Marseille players celebrate Azzedine Ounahi's goal in their Ligue 1 match against Nantes at Stade de la Beaujoire, Nantes, February 2023.

Morocco World Cup star Ounahi & a wondergoal to make PL owners weep

One of the prevailing wisdoms of the transfer market is to never sign a player based on their World Cup form – but Premier League clubs have probably dropped a bollock by not snapping up Azzedine Ounahi. 

Nobody apart from Ligue 1 followers and World Soccer-reading nerds knew about Ounahi before Qatar 2022, but the midfielder became one of the breakout stars of the tournament during Morocco’s historic run to the semi-finals.

Strong, intelligent and blessed with legs the same dimension as the Hubble Telescope, Ounahi impressed with his ability to evade pressure and keep possession in tight spaces, allowing the side to maintain the ball and pull down the pants of fancied European opposition.

His departure from Angers in January became inevitable, the price and destination were the only quibbles. Serie A leaders Napoli expressed a strong interest in signing the 22-year-old and, such is the modern world, Premier League middle-weights Leeds and Leicester fancied their chances too.

In the end, he made a somewhat surprising move across France, joining Marseille for a fee believed to be approximately €10million.

While l’OM are one of Ligue 1’s biggest clubs, and Marseille one of the biggest footballing hotbeds in Europe, there was a sense that Premier League clubs had missed an immense opportunity for a January bargain.

And we’d pay a penny for their thoughts now; on his Marseille debut, with his new club clinging onto a 1-0 lead, Ounahi controlled a flicked pass with all the care and delicacy of a father handling their newborn baby and set his sights on the Nantes goal.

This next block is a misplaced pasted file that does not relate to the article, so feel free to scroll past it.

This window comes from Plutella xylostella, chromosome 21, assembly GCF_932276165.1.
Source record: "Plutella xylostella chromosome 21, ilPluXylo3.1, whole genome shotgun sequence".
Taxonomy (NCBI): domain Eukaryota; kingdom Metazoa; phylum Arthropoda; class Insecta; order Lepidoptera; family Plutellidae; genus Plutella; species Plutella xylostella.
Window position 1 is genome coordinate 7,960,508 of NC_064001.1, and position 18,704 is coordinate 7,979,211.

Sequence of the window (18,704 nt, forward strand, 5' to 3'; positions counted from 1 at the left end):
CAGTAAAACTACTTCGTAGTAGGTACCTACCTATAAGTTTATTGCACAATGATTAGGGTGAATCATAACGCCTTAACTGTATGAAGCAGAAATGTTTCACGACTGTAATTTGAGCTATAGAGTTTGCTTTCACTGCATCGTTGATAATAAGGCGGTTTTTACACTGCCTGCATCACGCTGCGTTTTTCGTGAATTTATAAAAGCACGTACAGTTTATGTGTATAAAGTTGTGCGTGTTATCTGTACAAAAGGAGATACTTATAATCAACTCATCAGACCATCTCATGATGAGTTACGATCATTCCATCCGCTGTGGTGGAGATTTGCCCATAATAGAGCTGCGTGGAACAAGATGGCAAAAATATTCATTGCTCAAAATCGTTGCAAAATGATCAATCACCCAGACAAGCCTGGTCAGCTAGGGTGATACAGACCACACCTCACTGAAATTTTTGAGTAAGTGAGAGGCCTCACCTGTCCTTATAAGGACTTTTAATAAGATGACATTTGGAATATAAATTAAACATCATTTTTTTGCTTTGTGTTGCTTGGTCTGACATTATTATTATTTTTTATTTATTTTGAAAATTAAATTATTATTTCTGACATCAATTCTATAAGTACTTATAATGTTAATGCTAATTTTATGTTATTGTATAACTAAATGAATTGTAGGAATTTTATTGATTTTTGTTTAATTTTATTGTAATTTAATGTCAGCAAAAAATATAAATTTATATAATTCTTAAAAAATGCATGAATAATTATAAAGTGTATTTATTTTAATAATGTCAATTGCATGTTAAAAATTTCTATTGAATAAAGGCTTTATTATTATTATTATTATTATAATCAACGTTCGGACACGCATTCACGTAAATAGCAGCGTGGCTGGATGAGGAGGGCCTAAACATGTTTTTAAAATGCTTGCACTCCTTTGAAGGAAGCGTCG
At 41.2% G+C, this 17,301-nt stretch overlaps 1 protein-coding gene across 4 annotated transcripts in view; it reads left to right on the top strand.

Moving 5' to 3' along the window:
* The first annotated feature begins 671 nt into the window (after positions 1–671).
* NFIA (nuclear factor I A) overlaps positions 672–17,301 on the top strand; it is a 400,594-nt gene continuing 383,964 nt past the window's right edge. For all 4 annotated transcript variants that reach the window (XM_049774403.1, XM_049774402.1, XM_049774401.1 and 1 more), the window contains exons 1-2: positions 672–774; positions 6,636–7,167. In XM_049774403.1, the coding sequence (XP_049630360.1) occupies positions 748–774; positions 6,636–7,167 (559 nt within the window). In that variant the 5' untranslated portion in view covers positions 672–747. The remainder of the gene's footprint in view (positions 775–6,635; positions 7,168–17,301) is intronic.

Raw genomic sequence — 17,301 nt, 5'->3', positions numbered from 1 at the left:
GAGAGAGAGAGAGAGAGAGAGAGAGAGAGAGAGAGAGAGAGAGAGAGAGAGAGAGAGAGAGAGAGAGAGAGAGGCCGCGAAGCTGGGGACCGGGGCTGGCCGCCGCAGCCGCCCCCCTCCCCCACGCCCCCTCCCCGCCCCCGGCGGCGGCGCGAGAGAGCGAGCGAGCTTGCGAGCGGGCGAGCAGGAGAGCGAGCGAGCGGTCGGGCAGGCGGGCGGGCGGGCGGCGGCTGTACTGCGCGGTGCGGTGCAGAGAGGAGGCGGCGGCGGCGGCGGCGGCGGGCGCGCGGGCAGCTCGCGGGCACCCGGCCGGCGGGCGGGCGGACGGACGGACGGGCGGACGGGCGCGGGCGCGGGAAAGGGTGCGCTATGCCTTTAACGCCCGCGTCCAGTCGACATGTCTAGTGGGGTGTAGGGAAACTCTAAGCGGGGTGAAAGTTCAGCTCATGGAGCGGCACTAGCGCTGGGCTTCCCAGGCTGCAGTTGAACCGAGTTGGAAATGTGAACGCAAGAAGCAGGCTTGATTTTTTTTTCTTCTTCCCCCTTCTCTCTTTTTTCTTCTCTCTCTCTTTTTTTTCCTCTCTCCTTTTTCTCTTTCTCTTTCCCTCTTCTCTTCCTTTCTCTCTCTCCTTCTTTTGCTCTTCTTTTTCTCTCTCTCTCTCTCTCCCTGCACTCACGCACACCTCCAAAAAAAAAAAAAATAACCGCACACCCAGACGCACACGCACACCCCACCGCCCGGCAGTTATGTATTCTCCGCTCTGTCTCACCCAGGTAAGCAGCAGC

Andrei Girotto made a futile attempt at postponing the inevitable, like a solider ducking down to dodge machine bullets on the Somme, but Ounahi sent him for an unscheduled hip replacement with a cute sleight of foot.

Having jinked his way into the penalty area, the composure shown to slot the ball past the onrushing Nantes defender indicated that the Moroccan could feasibly moonlight as a bomb disposal expert.

Not a bad way to win a game of football. Across la Manche, the sound of Premier League bristling almost drowned out the protests of striking workers.

In a window where Southampton outspent La Liga, Serie A, Ligue 1 and the Bundesliga combined, it’s unfathomable that Ounahi was allowed to slip through English fingers.

That’s not to say Premier League clubs are entitled to first dips on every promising player that becomes available; Marseille is a huge draw for French-based players and the city is home to a large north African population. It’s clear why Ounahi was enticed by a move to the Velodrome.

And the logic of not signing players based on their Copa Mundial exploits has been firmly ignored; Chelsea have just paid £105million for Enzo Fernandez and any supporter who claims to know much about him before the tournament is a certified liar.

Meanwhile, Conor Gallagher, who essentially went to Qatar for work experience, was touted around the Premier League for £40million.

In a world that increasingly knows the price of everything, but the value of nothing, the decision not to snap up Ounahi for €10million will surely come to haunt chairmen across England.

By Michael Lee

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